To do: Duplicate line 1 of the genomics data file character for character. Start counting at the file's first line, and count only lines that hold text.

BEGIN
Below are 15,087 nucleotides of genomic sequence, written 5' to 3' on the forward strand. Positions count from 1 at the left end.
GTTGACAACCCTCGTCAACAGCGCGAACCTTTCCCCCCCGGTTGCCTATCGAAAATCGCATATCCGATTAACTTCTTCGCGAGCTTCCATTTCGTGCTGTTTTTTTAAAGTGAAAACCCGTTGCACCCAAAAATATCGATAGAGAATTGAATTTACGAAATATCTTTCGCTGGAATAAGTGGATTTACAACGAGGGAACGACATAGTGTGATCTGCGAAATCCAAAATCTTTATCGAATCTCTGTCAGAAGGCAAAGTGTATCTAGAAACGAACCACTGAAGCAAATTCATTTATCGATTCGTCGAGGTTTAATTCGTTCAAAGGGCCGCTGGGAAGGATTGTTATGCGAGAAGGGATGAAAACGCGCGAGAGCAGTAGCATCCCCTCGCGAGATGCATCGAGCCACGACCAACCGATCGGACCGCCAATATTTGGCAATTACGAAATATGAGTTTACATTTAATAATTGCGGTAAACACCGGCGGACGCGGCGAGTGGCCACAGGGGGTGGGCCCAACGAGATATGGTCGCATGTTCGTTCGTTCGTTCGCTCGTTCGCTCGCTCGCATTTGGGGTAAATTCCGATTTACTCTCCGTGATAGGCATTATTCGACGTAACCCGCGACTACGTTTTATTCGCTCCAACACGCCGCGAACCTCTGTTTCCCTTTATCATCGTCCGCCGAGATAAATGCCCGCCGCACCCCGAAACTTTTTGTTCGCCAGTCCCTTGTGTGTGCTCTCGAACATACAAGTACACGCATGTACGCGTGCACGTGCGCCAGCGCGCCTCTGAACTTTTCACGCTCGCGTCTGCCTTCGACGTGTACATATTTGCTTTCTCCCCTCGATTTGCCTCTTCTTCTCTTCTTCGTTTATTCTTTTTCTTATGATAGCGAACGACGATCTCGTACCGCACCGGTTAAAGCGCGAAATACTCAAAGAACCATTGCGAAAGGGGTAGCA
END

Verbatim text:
Below are 15,087 nucleotides of genomic sequence, written 5' to 3' on the forward strand. Positions count from 1 at the left end.